Micron (MU) reported earnings after the close on Wednesday. The stock rocketed upwards by nearly 10% on the following session on Thursday. On first impressions the quarter was decent, as the company did deliver a modest beat on both sales and dil. EPS estimates. The analyst consensus expected revenue of $5.82 Billion and non-GAAP EPS of $1.67. The company reported revenue of $5.84 billion and non-GAAP EPS of $1.71, which represented a beat of $200 million on sales and $.04 dil. EPS beat.
The stock surged on mostly constructive commentary tied to DRAM pricing trends, which has affected the company’s sales significantly in the prior year, as revenue declined by 20.5% year-on-year in Q2 2019. The reasoning for this was due to DRAM revenue, which represents 64% of Micron’s revenue. The DRAM average selling price fell in the low-20% range quarter-over-quarter, and shipment quantities also declined in the low double-digits according to management on the call.
While, the issues expressed in terms of pricing were expressed on the call, the company’s CEO and CFO believed that supply-demand market imbalance was the main reason for pricing declines, and they were going to reduce supply of memory to reflect the weakness in the market. Micron’s management believes that a 5% reduction in production of wafer starts will help with managing the supply imbalance in the DRAM market.
Despite the concerns with the revenue declines, much of this was already priced into the stock, which fell from its 52-week high of $64.66 per share. Assuming there’s a recovery in demand in the 2nd Half of 2019, there could be a solid recovery narrative here, which may explain the willingness of bulls to pile back into the stock on the following session.
The company had solid industry outlook with shipments expected to increase in the next quarter. 2019-bit demand growth will be in the low-to-mid teens: industry bit supply growth to reach mid-to-high teens, for DRAM.
This has been a sore spot in Micron’s business for the past couple several quarters, so a recovery here would alleviate the stock price, as the valuation will recover on improving demand for DRAM.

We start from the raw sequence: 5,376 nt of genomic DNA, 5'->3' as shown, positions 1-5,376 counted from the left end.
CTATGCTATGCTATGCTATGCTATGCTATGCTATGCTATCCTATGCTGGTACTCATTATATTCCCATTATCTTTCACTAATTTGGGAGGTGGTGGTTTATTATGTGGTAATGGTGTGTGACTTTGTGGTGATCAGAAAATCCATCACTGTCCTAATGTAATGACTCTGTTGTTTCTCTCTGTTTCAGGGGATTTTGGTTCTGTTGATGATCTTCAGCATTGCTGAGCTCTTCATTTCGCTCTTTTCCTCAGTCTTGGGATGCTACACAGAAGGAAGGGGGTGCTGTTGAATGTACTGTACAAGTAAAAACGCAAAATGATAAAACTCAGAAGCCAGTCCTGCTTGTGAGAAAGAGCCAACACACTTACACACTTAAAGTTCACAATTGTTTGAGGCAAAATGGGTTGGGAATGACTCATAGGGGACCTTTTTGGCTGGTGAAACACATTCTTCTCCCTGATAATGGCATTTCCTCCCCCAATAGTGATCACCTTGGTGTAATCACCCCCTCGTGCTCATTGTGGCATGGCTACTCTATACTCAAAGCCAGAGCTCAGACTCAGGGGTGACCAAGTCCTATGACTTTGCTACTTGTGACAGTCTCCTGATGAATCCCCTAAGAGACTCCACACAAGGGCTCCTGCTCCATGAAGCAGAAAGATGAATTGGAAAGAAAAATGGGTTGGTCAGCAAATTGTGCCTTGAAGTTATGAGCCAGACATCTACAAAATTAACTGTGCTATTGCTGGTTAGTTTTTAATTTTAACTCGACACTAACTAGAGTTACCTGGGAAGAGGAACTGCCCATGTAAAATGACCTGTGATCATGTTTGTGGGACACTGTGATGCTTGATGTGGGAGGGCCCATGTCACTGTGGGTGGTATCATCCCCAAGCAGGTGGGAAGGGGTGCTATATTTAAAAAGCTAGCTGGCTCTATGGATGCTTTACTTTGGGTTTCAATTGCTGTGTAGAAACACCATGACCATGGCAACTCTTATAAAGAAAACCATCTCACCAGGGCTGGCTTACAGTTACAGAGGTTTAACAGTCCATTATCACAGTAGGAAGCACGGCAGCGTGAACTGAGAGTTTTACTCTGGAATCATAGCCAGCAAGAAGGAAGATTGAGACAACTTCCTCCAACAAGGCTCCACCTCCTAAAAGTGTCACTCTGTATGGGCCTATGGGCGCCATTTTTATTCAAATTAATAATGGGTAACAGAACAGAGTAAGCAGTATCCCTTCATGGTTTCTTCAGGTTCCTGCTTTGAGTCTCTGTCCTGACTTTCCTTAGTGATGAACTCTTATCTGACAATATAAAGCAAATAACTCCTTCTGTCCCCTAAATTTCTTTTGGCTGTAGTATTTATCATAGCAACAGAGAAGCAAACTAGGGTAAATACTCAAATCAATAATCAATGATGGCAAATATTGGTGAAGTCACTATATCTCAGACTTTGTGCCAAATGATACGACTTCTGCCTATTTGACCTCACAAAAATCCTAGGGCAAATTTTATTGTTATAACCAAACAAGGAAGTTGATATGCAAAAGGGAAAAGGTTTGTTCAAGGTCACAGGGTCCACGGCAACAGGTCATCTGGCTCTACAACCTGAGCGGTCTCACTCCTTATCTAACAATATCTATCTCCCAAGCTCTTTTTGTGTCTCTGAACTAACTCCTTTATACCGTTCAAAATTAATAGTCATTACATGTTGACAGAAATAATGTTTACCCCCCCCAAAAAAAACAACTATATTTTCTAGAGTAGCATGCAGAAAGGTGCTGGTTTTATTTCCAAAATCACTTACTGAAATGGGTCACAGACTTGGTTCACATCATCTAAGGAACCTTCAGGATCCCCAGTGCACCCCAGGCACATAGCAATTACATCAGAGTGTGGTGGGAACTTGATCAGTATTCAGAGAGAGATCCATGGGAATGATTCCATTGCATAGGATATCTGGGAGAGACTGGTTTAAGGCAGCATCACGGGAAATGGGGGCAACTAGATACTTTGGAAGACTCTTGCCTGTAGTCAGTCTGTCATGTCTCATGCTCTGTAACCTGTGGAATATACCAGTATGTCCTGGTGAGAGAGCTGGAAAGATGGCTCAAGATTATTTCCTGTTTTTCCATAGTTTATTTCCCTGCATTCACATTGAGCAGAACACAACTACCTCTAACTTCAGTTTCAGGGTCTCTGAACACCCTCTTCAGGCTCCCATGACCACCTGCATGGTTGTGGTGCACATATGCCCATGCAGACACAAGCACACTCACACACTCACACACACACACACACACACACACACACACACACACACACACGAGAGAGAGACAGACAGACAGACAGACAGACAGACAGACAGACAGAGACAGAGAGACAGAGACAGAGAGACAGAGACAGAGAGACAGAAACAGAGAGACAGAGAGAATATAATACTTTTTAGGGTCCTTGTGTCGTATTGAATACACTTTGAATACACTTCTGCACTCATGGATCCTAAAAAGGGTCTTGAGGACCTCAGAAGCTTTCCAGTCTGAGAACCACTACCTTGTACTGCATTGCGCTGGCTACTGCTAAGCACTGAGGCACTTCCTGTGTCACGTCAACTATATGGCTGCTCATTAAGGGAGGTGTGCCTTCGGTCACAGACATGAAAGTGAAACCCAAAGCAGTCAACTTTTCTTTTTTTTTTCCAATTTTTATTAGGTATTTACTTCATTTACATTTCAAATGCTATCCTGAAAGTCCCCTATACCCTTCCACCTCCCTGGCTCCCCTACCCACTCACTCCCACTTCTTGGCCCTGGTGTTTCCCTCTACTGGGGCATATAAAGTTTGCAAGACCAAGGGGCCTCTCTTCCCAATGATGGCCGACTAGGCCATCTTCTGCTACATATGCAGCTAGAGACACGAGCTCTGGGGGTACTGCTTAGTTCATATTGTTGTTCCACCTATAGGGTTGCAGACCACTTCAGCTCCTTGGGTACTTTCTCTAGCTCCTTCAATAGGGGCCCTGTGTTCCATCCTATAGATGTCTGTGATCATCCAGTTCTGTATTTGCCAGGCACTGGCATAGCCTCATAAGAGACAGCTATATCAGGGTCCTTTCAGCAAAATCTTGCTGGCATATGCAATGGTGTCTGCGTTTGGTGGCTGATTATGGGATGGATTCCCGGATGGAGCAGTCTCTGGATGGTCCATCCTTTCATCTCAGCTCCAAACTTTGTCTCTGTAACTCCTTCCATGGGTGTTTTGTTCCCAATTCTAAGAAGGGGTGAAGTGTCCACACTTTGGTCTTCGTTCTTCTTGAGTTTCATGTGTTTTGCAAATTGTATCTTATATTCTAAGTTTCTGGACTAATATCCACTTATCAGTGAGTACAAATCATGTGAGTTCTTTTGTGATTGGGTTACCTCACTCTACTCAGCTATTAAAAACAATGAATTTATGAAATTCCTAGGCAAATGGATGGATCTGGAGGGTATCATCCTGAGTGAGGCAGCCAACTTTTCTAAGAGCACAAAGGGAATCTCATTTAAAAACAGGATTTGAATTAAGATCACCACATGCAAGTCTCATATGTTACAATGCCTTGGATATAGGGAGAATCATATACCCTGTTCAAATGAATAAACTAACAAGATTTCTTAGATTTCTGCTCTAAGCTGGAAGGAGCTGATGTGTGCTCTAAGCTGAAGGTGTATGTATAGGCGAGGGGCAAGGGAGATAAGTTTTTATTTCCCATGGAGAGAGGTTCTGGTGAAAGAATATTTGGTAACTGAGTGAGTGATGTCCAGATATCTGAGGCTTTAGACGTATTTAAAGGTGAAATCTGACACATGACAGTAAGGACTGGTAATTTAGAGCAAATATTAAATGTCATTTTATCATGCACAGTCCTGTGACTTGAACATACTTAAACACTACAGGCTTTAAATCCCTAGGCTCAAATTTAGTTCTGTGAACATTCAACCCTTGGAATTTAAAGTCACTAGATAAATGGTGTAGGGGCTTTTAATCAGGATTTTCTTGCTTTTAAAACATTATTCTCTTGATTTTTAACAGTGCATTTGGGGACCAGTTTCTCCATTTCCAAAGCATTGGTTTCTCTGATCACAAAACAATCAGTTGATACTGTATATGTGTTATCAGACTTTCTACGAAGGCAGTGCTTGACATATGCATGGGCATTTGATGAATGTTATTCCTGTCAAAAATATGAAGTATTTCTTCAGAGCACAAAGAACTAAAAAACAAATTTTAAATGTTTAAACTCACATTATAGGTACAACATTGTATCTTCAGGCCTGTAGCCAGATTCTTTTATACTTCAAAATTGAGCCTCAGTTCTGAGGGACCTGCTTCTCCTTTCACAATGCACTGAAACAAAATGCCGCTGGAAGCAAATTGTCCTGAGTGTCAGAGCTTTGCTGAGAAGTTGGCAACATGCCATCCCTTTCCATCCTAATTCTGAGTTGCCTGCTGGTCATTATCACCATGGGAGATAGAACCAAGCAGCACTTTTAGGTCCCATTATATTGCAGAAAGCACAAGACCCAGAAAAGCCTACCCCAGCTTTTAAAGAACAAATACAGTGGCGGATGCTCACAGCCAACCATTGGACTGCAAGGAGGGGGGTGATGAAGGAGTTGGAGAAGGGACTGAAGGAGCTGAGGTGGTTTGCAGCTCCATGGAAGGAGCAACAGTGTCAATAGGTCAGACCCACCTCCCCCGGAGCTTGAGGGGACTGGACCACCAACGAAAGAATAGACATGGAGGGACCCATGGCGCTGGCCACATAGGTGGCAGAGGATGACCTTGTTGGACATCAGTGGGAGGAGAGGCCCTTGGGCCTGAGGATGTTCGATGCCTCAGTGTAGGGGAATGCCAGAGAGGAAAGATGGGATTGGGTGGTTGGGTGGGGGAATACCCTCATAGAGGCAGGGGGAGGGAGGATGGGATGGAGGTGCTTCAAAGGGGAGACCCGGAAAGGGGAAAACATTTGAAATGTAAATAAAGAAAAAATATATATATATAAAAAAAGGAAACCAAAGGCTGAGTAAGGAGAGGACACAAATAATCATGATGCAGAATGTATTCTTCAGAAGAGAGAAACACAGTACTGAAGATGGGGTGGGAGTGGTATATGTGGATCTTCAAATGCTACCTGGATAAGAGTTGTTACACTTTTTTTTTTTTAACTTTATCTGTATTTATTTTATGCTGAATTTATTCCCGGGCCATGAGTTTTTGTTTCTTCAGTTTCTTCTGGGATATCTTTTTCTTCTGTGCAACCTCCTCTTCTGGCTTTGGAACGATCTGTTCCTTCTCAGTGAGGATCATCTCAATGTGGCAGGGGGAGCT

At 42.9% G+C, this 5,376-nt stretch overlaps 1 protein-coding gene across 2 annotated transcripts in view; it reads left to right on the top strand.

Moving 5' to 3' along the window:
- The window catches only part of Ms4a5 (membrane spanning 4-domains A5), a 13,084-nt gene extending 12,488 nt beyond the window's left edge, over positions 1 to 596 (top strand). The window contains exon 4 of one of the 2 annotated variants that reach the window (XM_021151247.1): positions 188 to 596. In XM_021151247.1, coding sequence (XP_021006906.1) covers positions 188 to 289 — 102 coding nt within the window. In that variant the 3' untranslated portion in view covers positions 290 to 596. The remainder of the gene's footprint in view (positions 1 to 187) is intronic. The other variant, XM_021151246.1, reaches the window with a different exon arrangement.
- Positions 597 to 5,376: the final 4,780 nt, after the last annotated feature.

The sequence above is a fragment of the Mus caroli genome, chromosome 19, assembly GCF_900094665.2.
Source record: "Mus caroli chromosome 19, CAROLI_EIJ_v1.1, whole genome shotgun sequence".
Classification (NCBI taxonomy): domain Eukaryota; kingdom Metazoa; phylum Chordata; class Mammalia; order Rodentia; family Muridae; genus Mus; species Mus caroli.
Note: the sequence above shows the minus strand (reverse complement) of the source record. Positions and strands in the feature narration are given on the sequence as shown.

Also, NAND is expected to remain a growth business (storage). The company expects bit demand growth to accelerate to the high 30 percentage point range, which is good as NAND units grew in the high single digits in the current quarter.
Assuming the business reverts from its cyclical market slump, investors are expecting momentum in terms of DRAM and NAND volumes though pricing is difficult to predict it seems like a recovery would also result in more stable pricing.
The management team offered Q3’19 guidance which partially reflected some recovery in business fundamentals:
With that in mind, our non-GAAP guidance for the fiscal third quarter is as follows: We expect revenue to be in the range of $4.80 billion, plus or minus $200 million; gross margin to be in the range of 37% to 40%; and operating expenses at approximately $785 million, plus or minus $25 million. Based on a share count of approximately 1.14 billion fully diluted shares, we expect EPS to be $0.85, plus or minus $0.10.
The outlook was a bit soft when compared to analyst consensus estimates, with revenue expectations of $5.33 Billion and dil. EPS estimates of $1.23 for the next quarter, which compared to outlook of $5B and dil. EPS of $0.95 to $0.85.
Perhaps, management reduced their outlook in anticipation of what could be a somewhat solid recovery in DRAM and NAND. This might position the company for a solid quarter, or we could be waiting for a while longer. In either case, most investors are anticipating a recovery in the stock price, and given the cyclical nature of the semiconductor industry, the company could soon be outperforming its own financial outlook assuming industry trends strengthen in the second half of 2019.
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